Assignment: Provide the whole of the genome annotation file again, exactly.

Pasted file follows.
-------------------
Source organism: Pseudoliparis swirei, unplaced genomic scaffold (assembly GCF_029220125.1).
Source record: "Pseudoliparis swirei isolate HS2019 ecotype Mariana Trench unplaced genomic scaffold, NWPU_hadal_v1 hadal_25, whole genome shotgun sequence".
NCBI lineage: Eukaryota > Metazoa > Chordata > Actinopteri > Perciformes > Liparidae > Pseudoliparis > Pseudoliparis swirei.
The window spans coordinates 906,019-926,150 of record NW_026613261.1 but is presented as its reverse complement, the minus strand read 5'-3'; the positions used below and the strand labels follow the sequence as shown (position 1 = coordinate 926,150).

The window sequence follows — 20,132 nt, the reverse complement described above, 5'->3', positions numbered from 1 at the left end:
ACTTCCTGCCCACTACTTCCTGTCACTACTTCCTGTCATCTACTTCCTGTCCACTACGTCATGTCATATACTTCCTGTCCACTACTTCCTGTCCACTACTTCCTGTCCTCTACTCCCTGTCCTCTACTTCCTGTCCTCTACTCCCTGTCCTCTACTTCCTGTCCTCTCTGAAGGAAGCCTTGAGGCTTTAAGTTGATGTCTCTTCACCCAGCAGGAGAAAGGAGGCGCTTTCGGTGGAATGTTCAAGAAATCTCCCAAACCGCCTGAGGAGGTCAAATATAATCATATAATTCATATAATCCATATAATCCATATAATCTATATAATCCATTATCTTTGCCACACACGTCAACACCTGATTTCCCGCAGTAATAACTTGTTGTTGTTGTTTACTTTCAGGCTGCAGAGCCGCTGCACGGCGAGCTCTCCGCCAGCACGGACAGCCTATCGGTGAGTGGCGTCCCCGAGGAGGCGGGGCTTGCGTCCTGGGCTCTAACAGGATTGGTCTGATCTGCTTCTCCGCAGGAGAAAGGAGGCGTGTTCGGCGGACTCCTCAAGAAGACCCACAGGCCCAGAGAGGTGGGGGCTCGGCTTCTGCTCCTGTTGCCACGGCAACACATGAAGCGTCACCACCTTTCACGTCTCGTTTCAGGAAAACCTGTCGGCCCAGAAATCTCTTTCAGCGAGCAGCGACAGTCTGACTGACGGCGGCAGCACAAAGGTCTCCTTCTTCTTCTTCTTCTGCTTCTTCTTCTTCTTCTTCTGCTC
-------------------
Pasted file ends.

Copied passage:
Source organism: Pseudoliparis swirei, unplaced genomic scaffold (assembly GCF_029220125.1).
Source record: "Pseudoliparis swirei isolate HS2019 ecotype Mariana Trench unplaced genomic scaffold, NWPU_hadal_v1 hadal_25, whole genome shotgun sequence".
NCBI lineage: Eukaryota > Metazoa > Chordata > Actinopteri > Perciformes > Liparidae > Pseudoliparis > Pseudoliparis swirei.
The window spans coordinates 906,019-926,150 of record NW_026613261.1 but is presented as its reverse complement, the minus strand read 5'-3'; the positions used below and the strand labels follow the sequence as shown (position 1 = coordinate 926,150).

The window sequence follows — 20,132 nt, the reverse complement described above, 5'->3', positions numbered from 1 at the left end:
ACTTCCTGCCCACTACTTCCTGTCACTACTTCCTGTCATCTACTTCCTGTCCACTACGTCATGTCATATACTTCCTGTCCACTACTTCCTGTCCACTACTTCCTGTCCTCTACTCCCTGTCCTCTACTTCCTGTCCTCTACTCCCTGTCCTCTACTTCCTGTCCTCTCTGAAGGAAGCCTTGAGGCTTTAAGTTGATGTCTCTTCACCCAGCAGGAGAAAGGAGGCGCTTTCGGTGGAATGTTCAAGAAATCTCCCAAACCGCCTGAGGAGGTCAAATATAATCATATAATTCATATAATCCATATAATCCATATAATCTATATAATCCATTATCTTTGCCACACACGTCAACACCTGATTTCCCGCAGTAATAACTTGTTGTTGTTGTTTACTTTCAGGCTGCAGAGCCGCTGCACGGCGAGCTCTCCGCCAGCACGGACAGCCTATCGGTGAGTGGCGTCCCCGAGGAGGCGGGGCTTGCGTCCTGGGCTCTAACAGGATTGGTCTGATCTGCTTCTCCGCAGGAGAAAGGAGGCGTGTTCGGCGGACTCCTCAAGAAGACCCACAGGCCCAGAGAGGTGGGGGCTCGGCTTCTGCTCCTGTTGCCACGGCAACACATGAAGCGTCACCACCTTTCACGTCTCGTTTCAGGAAAACCTGTCGGCCCAGAAATCTCTTTCAGCGAGCAGCGACAGTCTGACTGACGGCGGCAGCACAAAGGTCTCCTTCTTCTTCTTCTTCTGCTTCTTCTTCTTCTTCTTCTGCTC